• Make way for passion
If teenagers are a wonder to behold, than the kernel of awesomeness at the center of that wonder is their potential for passion. Maybe that’s why they’re not great at impulse control and measuring risk. Maybe they need to be limited (think: God’s creation intent) in those areas in order to learn about the world in ways that us risk-averse adults have long ceased learning. And what if teenagers’ passion could be invited as a great gift to your church? (While she doesn’t directly tie this to brain research, this is the core proposal of Kenda Creasy Dean’s excellent youth ministry book, Practicing Passion: Youth and the Quest for a Passionate Church.)
• Act as a surrogate temporal lobe
The frontal lobes aren’t the only underdeveloped parts of the teenage brain: the temporal lobes are also. Those are responsible for emotional understanding and interpretation. Ben was sharing in my small group about how he was nervous about going home that evening, because his brother was returning from drug rehab. He was visibly emotional while explaining this. But Mitch piped in with “You should tell your brother than drugs are stupid!” Rather than shaming Mitch, who wasn’t being mean or rude and was merely missing the emotional clues that would have been so obvious to an adult, my role became that of simultaneously redirecting the focus back to Ben’s sharing while gently pointing out to Mitch the emotion that Ben was feeling. In that moment, I was helping Mitch see the emotion and learn to spot it in a way that he could help his friend.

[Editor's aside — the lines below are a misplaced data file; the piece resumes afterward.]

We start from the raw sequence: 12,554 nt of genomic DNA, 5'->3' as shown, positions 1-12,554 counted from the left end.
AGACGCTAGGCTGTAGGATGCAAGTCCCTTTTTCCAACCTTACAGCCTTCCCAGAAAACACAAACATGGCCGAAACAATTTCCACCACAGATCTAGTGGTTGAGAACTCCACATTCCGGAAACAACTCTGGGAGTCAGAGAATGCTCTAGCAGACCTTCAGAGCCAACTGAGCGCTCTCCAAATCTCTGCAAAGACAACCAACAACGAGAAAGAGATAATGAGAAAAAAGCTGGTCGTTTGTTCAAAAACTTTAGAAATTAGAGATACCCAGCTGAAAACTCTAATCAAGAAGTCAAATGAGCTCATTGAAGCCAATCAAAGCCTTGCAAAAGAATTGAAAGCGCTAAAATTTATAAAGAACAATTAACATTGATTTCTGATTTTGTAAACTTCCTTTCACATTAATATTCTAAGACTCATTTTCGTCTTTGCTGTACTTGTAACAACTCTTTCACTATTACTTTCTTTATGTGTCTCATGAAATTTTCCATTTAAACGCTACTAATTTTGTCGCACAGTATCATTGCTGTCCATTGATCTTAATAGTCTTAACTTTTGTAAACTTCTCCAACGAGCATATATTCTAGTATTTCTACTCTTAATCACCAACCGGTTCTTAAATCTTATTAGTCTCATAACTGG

• Be patient
Patience with teenagers is a pre-requisite for a good youth worker, and always has been. But with our growing understanding of teenage brain development, we have that much more reason to be patient. Great youth workers, those who will be used by God in the lives of real teenagers, will always be gracious and loving, ready to listen, full of encouragement, and abounding in patience.
• Be thoughtful about the use of young adults as youth ministry volunteers.
This is a sensitive one; and please don’t think I’m suggesting young adults are inferior youth workers. I love having young adults as equal members of the youth ministry team I’m a part of. Just like teenagers, they bring a level of passion that’s a wonder to behold. But…remember that their brains are still developing, and they will occasionally struggle with wisdom, prioritization, impulse control, and decision-making. Our ministry effectively (I’d like to think) addresses this by pairing young adult leaders with more mature leaders for small group leadership. Aaron, my 20 year-old small group co-leader, brings things to the group that I couldn’t bring; and hopefully, I bring things he couldn’t (or struggles to) bring.
All of these new discoveries about teenage brains are fascinating. I welcome anything that can help me know and understand better the teenagers I’m called to. But I’m committed to doing ministry in the tension of reality and skepticism. Living in that tension keeps me on my toes, reminds me to be dependent on God and drives me toward curiosity rather than blind assumption.